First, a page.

Soc Gen’s Albert Edwards with the note:
As we end the year, markets are becoming increasingly nervous that US equities – and the US tech sector specifically – are having the rug pulled out from under them. Market internals are also giving out loud warnings. Just as in 2001, could the unravelling of the recent tech bubble trigger the Vortex of Debility that destroys all before it?
Readers know I am a sort of glass half full sort of guy. This stems from my nervousness whenever I see a glass half-full after I had one smashed in my face when I was drinking in a London pub aged a mere 15. Admittedly inviting the man who was threatening me to “go ahead and see what happens”, perhaps wasn’t the wisest strategy but I was young and invincible.
Talking about invincible, the US tech sector that has so dominated this bull market in one form (the IT sector) or another (the FAANGs) seems to be pretty invulnerable in the face of some of the major threats it is now facing. But we have seen a similar Vortex of Debility before, most recently just ahead of the Lehman bankruptcy and written up here by Paul Murphy at the FT.
It’s the time of year when strategists publish huge tomes to give their year-ahead views. You will be relieved to know that I can summarise my 2022 outlook in a few lines. My key predictions are that equity markets will surprise and fall sharply as US tech unravels in the first half. Unsupported by earnings growth and with poor market breadth, it may not be higher bond yields that burst this tech bubble.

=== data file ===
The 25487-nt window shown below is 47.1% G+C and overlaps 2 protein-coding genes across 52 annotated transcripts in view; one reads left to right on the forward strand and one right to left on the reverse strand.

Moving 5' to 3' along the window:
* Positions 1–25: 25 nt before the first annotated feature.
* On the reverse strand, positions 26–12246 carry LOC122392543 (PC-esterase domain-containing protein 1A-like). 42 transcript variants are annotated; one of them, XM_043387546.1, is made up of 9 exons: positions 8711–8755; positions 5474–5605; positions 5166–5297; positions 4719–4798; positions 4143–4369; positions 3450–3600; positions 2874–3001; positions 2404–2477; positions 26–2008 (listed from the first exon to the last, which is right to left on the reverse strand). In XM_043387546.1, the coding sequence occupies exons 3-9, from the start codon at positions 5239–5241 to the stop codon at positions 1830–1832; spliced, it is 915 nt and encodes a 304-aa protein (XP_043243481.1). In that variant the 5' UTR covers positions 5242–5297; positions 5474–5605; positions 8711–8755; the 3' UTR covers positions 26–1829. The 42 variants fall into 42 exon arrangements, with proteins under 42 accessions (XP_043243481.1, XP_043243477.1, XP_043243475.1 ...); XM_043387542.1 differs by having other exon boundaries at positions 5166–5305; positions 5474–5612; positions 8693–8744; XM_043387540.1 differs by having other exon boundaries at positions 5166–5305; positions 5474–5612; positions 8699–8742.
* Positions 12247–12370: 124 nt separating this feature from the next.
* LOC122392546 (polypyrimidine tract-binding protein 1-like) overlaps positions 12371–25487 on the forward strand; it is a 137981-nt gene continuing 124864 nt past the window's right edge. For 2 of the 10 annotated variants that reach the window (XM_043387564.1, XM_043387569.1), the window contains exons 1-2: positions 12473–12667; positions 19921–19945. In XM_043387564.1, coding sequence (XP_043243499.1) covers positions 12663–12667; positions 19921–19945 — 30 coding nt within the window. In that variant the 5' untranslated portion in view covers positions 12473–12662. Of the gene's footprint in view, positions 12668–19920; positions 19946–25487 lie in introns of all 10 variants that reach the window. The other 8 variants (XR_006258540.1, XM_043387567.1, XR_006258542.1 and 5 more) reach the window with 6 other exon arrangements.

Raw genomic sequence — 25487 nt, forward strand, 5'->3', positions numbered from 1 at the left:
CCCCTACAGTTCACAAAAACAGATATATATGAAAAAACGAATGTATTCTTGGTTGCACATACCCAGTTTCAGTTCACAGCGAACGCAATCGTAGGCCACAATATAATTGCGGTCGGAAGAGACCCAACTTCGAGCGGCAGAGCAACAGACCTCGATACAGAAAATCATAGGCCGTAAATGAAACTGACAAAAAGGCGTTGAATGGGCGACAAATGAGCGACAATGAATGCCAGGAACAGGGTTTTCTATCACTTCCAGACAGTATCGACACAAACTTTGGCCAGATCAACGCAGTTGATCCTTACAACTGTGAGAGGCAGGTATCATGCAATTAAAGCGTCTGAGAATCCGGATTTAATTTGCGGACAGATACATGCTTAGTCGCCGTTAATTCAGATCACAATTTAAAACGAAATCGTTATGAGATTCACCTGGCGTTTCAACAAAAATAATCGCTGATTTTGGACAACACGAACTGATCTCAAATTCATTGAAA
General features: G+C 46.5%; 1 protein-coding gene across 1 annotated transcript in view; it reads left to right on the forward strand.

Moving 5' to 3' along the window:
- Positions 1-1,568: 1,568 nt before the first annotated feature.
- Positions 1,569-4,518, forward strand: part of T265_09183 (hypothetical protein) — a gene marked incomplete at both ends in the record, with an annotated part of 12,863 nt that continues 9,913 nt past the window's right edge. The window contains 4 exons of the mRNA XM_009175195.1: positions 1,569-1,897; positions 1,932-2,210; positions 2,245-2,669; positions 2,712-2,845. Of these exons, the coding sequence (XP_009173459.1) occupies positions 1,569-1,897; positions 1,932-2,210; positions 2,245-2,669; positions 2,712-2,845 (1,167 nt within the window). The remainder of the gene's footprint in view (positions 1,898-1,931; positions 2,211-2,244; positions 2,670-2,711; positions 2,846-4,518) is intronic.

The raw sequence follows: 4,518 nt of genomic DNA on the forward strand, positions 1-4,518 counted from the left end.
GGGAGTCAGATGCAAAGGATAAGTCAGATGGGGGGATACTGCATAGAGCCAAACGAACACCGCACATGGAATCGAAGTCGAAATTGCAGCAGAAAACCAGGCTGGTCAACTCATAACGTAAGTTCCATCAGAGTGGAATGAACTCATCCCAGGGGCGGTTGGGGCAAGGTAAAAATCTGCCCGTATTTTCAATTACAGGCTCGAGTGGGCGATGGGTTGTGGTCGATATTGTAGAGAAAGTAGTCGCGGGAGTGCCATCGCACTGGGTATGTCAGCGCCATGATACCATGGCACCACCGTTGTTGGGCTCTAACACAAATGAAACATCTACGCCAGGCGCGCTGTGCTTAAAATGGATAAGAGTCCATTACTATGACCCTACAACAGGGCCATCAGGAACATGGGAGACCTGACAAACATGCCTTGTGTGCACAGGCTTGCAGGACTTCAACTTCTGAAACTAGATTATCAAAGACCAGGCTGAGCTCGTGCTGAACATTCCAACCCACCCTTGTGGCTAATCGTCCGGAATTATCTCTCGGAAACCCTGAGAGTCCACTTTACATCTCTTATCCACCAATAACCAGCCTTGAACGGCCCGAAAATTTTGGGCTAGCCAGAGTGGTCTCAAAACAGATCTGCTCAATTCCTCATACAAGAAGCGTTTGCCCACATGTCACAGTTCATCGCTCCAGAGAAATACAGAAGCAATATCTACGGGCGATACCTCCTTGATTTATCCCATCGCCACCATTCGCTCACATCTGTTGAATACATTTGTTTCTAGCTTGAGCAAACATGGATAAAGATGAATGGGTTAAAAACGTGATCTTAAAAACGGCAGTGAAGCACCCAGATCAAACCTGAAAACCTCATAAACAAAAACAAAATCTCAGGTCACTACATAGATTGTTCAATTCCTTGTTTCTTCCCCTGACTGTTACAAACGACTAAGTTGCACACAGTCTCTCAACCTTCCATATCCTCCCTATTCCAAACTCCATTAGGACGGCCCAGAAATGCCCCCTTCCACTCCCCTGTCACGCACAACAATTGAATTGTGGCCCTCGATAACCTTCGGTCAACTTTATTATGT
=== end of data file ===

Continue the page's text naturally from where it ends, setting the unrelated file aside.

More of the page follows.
My second surprise for next year is that if an equity bear market unfolds, investors may find that while the Powell Put still exists, the strike price may be a lot lower for equities than it was at end 2018. Policymakers globally now understand that QE creates as many problems (mainly distributional) as it solves, and that fiscal policy must do more of the stimulus work. Would the Fed really hold back if the S&P was down 30% plus? And wouldn’t that be one huge surprise for investors?
My third surprise is that easing supply bottlenecks combine with soggy commodity prices to drive US headline CPI inflation back well below 2%. Hence, I expect current inflation fears to evaporate as H1 unfolds and bond yields to decline sharply.
Fourth and finally, continued growth disappointments in China in the face of tight money (that has helped weaken industrial commodity prices in H2 2021), force a Powell-like policy pivot and the Chinese monetary floodgates are re-opened – including a rapid renminbi devaluation.